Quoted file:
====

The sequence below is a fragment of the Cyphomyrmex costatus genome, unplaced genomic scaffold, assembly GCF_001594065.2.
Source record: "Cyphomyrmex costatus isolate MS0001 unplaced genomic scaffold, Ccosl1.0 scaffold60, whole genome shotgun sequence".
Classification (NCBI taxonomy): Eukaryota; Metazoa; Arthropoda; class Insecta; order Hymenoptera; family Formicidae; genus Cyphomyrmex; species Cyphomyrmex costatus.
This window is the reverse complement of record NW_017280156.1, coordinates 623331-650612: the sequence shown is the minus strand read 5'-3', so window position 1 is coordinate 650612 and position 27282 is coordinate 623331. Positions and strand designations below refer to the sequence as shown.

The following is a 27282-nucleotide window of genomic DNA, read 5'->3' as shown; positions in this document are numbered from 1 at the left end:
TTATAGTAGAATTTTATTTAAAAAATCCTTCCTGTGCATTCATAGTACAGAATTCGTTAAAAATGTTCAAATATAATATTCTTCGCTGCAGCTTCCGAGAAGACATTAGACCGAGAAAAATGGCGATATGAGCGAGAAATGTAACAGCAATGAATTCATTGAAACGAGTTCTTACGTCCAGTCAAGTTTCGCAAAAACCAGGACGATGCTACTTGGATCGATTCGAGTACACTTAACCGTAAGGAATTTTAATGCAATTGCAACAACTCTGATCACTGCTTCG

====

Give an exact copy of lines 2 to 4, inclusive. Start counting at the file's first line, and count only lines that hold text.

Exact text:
Source record: "Cyphomyrmex costatus isolate MS0001 unplaced genomic scaffold, Ccosl1.0 scaffold60, whole genome shotgun sequence".
Classification (NCBI taxonomy): Eukaryota; Metazoa; Arthropoda; class Insecta; order Hymenoptera; family Formicidae; genus Cyphomyrmex; species Cyphomyrmex costatus.
This window is the reverse complement of record NW_017280156.1, coordinates 623331-650612: the sequence shown is the minus strand read 5'-3', so window position 1 is coordinate 650612 and position 27282 is coordinate 623331. Positions and strand designations below refer to the sequence as shown.